I have a confession to make. I love being The Banana. And I just made my world-wide debut on www.youtube.com/user/fruitguys. My fruit-buddy Beth Lisick was with me at an event in Las Vegas recently, and we hit the strip in our fruit suits. Being the banana is all about hope-and hydration. If you are a spoken-word fan, you’ll also find a video of Beth (a great slam poet and author) reading a banana slam poem at a customer event in Chicago. If you like the videos, please pass them along to friends: we’re trying to spread the word-and the fun-of FruitGuys.
Stone fruit — White and Yellow: Now onto more serious fruit business. (Insert somber music here. Cut to very serious man in a very serious three-piece suit with legs crossed and crinkled forehead. He is reading a very seriously-leather bound book. Man looks up).
Serious Man: “‘Sweet as a peach.’ The phrase is not to be taken lightly and, to be fully understood, one must first contemplate the underpinnings of such a quotation.”
Serious Man (now in peach tree orchard, still in a three-piece suit, wearing green, knee-high rubber boots): “There are two kinds of peach flesh that we experience each summer. Yellow (he turns awkwardly to one tree) and white (turns awkwardly to another tree). Many people associate yellow peaches with a sweet and tart flavor while white peaches strike people as more fragrant, and possibly even sweeter. But whyyyy? (Very serious music)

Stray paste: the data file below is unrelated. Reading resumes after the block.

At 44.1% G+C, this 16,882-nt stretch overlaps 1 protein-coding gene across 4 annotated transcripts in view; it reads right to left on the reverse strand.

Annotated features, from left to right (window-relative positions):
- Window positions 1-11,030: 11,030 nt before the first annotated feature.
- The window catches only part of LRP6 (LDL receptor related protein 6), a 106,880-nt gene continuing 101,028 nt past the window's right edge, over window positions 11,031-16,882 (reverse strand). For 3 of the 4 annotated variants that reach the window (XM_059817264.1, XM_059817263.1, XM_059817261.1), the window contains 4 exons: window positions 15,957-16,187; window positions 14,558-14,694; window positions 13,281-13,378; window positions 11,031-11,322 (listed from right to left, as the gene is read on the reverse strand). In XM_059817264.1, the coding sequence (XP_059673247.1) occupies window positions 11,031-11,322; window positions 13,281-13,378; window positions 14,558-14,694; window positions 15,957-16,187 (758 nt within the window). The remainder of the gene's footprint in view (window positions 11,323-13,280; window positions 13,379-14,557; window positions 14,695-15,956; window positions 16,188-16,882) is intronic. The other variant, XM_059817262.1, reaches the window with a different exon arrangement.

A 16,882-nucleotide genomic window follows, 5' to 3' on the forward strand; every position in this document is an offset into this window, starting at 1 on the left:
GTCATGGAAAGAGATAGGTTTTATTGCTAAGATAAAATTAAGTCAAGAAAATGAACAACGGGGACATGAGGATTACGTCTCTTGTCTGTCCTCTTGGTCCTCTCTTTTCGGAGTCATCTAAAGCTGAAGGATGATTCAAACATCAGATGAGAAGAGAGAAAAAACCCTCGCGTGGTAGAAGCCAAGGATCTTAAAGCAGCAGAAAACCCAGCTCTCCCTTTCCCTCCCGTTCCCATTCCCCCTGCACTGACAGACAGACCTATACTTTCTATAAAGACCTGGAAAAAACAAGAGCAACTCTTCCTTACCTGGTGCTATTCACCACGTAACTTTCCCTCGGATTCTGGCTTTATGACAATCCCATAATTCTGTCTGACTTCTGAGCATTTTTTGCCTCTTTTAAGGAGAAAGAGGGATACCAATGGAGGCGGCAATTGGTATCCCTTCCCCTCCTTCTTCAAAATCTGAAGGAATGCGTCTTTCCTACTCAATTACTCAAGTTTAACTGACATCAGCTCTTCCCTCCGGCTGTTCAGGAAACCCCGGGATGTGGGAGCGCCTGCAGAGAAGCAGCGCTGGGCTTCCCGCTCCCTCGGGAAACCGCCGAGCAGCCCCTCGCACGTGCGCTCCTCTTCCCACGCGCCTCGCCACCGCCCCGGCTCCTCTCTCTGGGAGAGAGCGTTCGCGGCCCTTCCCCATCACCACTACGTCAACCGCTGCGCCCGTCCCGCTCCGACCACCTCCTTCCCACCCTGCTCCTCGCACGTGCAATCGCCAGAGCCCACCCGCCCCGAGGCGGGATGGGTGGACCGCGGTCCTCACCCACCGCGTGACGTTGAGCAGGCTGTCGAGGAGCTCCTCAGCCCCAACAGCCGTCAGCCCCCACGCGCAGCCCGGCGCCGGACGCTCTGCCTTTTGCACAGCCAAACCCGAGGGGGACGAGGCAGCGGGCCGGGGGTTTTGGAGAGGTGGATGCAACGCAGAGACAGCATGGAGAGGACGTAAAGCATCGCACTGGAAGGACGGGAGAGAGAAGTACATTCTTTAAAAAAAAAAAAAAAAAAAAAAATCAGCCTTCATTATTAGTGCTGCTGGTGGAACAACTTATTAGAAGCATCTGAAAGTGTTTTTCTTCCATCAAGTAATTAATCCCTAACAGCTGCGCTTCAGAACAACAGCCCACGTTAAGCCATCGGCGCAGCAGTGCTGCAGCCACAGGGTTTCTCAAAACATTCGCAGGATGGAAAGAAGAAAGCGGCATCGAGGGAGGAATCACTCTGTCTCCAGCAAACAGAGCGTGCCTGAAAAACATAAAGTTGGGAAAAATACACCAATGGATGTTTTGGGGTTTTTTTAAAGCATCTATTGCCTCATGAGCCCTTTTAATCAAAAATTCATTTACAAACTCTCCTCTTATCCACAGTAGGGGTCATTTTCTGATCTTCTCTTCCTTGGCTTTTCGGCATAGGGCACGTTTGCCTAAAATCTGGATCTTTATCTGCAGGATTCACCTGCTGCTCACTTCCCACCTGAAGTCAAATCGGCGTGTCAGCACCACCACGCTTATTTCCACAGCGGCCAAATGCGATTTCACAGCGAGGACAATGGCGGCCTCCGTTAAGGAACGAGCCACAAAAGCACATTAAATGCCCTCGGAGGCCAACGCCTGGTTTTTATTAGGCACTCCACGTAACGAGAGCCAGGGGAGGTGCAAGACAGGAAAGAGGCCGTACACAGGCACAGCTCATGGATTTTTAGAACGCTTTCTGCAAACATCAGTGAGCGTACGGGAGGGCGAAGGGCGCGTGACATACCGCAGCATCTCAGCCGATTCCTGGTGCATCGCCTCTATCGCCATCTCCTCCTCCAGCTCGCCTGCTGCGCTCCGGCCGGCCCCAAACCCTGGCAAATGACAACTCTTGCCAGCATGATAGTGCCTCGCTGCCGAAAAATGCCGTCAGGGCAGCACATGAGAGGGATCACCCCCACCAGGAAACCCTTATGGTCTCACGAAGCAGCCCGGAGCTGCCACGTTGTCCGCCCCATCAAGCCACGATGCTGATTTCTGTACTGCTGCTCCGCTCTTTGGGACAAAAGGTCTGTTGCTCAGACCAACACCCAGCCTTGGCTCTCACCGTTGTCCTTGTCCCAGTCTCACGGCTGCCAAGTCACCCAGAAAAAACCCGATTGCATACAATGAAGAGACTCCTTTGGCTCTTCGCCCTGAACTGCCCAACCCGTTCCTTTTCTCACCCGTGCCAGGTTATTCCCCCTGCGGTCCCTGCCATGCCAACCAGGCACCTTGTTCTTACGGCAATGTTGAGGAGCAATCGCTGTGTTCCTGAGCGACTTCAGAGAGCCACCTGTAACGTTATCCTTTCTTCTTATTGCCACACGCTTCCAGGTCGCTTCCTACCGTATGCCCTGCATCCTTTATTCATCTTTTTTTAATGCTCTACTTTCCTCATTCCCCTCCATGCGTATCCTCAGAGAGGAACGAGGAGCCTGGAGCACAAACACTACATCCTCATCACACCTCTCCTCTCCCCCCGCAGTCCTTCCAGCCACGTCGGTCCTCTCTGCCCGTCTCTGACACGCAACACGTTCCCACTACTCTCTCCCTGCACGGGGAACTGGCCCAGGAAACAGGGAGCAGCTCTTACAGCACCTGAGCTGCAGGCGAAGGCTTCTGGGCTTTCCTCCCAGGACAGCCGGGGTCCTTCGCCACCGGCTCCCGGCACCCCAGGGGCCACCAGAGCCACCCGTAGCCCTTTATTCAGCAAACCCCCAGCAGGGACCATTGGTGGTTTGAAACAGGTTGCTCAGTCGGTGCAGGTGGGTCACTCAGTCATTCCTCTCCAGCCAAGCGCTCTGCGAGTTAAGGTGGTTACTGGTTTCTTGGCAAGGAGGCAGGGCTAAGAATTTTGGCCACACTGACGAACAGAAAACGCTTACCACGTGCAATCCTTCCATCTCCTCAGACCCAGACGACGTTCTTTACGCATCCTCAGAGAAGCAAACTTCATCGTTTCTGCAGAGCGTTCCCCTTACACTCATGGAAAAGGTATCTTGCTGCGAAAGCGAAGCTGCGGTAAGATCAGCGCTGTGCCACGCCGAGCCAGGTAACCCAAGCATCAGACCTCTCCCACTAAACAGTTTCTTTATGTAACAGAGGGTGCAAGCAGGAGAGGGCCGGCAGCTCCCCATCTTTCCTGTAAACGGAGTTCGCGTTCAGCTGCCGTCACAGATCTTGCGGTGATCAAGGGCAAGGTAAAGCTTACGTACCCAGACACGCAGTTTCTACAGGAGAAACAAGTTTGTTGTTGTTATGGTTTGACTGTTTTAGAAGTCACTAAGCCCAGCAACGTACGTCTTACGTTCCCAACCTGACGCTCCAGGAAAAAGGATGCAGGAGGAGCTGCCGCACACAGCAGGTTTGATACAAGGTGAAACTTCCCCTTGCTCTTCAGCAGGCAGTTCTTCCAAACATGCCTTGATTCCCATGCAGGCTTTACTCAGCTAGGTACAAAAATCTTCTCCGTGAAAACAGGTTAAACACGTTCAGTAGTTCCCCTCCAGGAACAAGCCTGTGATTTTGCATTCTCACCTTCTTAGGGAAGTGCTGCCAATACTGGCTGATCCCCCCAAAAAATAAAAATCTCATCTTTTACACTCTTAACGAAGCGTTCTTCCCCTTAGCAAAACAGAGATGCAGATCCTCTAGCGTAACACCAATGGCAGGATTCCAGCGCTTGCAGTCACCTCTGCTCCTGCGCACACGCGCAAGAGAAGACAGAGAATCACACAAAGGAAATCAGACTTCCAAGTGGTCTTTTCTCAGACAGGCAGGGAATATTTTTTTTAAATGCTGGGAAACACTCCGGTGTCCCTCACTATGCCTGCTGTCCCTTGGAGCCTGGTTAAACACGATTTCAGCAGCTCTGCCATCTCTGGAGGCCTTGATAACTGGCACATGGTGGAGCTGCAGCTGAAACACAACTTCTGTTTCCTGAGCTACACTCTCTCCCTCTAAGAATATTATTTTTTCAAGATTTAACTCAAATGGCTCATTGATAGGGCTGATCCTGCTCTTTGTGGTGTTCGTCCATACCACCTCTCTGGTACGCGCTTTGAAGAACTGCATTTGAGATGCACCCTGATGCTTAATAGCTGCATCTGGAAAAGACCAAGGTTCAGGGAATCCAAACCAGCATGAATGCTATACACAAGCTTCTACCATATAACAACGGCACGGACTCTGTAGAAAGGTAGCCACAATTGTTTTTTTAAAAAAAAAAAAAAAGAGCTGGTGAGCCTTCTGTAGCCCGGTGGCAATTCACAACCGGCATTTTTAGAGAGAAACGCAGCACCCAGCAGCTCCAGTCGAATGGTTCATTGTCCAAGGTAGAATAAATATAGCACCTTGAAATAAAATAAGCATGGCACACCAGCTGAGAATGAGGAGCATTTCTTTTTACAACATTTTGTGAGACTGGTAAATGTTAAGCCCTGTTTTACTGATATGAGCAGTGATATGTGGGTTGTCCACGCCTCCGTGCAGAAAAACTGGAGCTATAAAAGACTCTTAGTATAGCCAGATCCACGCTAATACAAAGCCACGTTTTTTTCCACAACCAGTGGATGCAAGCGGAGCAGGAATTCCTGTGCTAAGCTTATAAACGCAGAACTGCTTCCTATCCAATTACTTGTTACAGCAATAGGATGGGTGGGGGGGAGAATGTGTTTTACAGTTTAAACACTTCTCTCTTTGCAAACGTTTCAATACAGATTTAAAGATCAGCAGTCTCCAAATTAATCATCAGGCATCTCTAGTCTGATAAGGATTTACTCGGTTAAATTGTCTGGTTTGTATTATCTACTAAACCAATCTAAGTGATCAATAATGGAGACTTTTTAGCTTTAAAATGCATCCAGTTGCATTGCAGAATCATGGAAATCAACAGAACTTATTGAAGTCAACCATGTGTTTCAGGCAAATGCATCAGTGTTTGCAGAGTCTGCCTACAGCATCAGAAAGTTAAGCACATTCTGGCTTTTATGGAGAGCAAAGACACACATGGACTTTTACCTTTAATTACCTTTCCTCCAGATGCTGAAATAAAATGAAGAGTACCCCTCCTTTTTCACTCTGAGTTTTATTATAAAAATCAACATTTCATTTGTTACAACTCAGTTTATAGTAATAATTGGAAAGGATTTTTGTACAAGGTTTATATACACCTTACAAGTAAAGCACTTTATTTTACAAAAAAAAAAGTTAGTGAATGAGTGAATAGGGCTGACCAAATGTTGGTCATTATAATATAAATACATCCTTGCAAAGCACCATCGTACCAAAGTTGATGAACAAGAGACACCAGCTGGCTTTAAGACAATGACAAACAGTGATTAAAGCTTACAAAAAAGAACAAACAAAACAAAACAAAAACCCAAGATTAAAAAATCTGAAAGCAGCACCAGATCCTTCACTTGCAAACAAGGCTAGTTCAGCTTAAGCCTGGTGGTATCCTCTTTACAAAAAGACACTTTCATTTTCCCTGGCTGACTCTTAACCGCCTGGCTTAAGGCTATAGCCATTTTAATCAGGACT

Serious Man (now on the sidewalk in a major city wearing a three-piece suit and wearing a bowler hat): “White peaches are generally less acidic than yellow peaches. In peaches, the key to understanding the experience of sugar has to do with acid. Yellow and white peaches may contain the same amount of sugar, but because the white peach has less acid, it will taste sweeter. Yellow peach varieties with higher acid content have a more traditional sweet-tart flavor. Today there are also yellow varieties called “sub-acid” which have less acid in them and thus provide a “sweeter” eating experience. These sub-acid varieties (as well as white peaches) can be eaten when not fully ripe and still taste sweet. Traditional yellow varieties need to ripen for their acid to dissipate and their wonderful classic peach taste to bloom properly. (Pauses.) I hope this has been an informative little chat. It’s been fun for me as well. (Serious man smiles and walks away.)
Enjoy and be fruitful! Chris Mittelstaedt firstname.lastname@example.org